52:1068(109)AC - - NAGE, SEIU, Local 5000 and VA, Washington, D.C. [ Veterans ] - - 1997 FLRAdec AC - - v52 p1068
[ v52 p1068 ]
The decision of the Authority follows:
52 FLRA No. 109
FEDERAL LABOR RELATIONS AUTHORITY
NATIONAL ASSOCIATION OF GOVERNMENT
EMPLOYEES/SERVICE EMPLOYEES INTERNATIONAL
UNION, LOCAL 5000, AFL-CIO-CLC
SERVICE EMPLOYEES INTERNATIONAL
DEPARTMENT OF VETERANS AFFAIRS
DECISION AND ORDER ON REVIEW
March 13, 1997
Before the Authority: Phyllis N. Segal, Chair; Tony Armendariz and Donald S. Wasserman, Members. (1)
I. Statement of the Case
In National Association of Government Employees/Service Employees International Union Local 5000, 51 FLRA 969 (1996), the Authority granted in part and denied in part an application for review jointly filed by the National Association of Government Employees, Service Employees International Union, Local 5000, AFL-CIO-CLC (NAGE) and the Service Employees International Union, AFL-CIO-CLC (SEIU), herein called the joint petitioners.(2) Review of the Regional Director's (RD's) decision and order dismissing the petition for amendment of certification was granted on the ground that there is an absence of precedent on the following issues:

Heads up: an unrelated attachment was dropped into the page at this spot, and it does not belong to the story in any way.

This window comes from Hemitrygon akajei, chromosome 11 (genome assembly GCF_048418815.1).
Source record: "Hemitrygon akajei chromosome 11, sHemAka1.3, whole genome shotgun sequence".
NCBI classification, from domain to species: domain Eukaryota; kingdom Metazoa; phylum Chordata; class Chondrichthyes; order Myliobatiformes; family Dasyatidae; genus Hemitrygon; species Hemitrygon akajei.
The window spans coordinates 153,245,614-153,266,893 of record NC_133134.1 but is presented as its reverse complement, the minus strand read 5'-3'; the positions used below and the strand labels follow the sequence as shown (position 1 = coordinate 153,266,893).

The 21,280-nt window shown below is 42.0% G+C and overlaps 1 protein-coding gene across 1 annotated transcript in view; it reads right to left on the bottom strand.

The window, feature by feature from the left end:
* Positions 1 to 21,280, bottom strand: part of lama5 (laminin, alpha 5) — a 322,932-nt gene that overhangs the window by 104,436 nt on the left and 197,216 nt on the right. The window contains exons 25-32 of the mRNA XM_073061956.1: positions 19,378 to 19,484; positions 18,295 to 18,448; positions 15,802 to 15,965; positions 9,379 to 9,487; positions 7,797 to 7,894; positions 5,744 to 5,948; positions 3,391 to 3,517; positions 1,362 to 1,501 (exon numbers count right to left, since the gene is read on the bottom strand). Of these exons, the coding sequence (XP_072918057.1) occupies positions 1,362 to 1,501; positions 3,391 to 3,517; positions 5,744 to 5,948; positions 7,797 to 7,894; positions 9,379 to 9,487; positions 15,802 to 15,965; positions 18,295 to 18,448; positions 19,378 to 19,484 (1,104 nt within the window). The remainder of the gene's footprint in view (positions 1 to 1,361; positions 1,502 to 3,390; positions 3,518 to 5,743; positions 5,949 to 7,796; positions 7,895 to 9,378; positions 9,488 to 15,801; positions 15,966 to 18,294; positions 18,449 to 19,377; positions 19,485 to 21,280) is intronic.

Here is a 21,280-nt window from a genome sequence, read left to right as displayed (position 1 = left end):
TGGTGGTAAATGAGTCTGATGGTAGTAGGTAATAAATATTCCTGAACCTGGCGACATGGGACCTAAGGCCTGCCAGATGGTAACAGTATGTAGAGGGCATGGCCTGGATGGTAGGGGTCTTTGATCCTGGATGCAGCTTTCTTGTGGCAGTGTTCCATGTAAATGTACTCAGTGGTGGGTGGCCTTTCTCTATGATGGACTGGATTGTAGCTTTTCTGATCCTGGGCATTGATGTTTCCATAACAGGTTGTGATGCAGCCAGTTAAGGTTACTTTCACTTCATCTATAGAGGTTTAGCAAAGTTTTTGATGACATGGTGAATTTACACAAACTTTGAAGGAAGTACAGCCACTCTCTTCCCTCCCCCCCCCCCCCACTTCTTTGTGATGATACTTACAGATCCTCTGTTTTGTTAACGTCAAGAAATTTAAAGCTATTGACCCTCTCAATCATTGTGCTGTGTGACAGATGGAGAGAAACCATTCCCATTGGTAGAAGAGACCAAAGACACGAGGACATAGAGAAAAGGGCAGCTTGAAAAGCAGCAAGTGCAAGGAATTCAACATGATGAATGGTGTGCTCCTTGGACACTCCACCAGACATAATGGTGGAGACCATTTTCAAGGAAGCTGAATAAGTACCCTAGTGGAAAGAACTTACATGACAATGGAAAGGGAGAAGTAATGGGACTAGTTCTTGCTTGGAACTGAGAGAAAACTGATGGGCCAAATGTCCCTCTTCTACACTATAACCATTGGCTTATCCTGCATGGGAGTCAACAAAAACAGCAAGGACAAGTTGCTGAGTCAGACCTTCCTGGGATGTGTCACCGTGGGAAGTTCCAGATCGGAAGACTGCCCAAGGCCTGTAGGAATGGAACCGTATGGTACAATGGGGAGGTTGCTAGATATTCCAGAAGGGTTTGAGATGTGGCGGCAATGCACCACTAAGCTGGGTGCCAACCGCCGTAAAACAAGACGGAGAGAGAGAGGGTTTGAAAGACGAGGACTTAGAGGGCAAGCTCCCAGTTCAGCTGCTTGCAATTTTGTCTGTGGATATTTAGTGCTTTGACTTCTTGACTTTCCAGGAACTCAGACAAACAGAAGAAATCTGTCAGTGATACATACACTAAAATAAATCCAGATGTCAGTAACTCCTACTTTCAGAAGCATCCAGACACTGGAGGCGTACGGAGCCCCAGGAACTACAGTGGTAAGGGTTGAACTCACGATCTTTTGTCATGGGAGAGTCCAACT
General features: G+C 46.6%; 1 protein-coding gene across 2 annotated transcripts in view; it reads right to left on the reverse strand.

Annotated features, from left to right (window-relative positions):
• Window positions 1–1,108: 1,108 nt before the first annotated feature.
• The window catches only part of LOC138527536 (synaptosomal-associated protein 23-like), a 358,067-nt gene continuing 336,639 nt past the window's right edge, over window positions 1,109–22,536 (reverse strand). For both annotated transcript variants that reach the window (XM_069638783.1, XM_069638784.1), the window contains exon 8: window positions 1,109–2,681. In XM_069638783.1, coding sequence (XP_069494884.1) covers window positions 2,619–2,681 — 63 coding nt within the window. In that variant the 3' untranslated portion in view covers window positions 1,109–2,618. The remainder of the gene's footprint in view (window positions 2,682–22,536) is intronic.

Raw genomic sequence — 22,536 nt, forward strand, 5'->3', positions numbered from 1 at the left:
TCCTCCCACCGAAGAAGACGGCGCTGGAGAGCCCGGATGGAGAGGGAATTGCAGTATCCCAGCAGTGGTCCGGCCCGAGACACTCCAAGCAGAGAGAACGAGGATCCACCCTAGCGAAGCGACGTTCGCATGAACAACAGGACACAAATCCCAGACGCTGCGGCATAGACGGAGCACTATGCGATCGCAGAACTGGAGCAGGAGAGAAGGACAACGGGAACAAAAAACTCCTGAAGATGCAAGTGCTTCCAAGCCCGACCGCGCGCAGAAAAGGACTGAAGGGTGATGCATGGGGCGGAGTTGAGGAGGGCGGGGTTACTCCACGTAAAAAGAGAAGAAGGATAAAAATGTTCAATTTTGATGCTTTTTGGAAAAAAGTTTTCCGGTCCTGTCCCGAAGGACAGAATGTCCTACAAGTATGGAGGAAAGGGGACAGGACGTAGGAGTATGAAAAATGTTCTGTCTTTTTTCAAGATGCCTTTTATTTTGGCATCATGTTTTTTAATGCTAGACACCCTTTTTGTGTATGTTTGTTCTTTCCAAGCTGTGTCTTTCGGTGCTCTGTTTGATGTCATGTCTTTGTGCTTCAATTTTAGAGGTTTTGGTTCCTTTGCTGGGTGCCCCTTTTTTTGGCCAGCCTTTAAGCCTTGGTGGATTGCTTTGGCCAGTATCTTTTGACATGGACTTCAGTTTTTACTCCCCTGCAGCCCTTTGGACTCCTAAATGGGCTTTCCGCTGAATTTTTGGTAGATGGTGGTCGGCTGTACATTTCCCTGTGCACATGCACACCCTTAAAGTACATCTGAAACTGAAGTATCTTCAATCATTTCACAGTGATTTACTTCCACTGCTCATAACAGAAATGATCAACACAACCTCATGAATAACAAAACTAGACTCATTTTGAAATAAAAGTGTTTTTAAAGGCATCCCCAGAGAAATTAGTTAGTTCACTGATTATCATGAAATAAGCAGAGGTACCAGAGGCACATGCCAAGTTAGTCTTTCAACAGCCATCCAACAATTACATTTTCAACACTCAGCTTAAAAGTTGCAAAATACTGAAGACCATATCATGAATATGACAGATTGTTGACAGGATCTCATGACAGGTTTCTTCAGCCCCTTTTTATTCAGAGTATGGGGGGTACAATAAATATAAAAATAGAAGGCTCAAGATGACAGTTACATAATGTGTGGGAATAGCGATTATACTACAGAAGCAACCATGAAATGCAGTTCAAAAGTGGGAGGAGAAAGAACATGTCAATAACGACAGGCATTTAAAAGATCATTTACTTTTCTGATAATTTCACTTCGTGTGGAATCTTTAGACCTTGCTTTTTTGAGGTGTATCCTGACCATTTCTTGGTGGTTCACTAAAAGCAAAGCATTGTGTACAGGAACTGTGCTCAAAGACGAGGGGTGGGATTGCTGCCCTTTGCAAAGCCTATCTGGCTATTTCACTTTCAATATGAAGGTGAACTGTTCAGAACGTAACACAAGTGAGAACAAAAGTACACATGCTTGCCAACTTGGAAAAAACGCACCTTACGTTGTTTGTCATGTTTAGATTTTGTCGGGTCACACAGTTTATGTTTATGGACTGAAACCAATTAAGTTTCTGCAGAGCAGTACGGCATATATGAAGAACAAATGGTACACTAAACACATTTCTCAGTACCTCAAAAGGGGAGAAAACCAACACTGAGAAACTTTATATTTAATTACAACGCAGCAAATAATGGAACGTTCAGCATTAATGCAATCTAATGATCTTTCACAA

1. Should the facts that the joint petitioners agree that the San Diego employees should be severed from the SEIU unit and included in the NAGE unit, and/or that the agency does not oppose such agreement, be considered in resolving the petition in this case?
2. If those facts are considered, what principles should be used to determine whether to grant the petition?
a. As to severance, for example, should SEIU's agreement be accorded the same effect as the disclaimer in Treasury?(3)
b. As to accretion, for example, should the joint petitioners' agreement be considered dispositive in light of the Agency's neutral position? Are there any circumstances that would override the agreement? Are there any circumstances in which an election should be directed?
3. If the petition were to be granted, would the resulting units continue to be appropriate within the meaning of section 7112 of the Statute?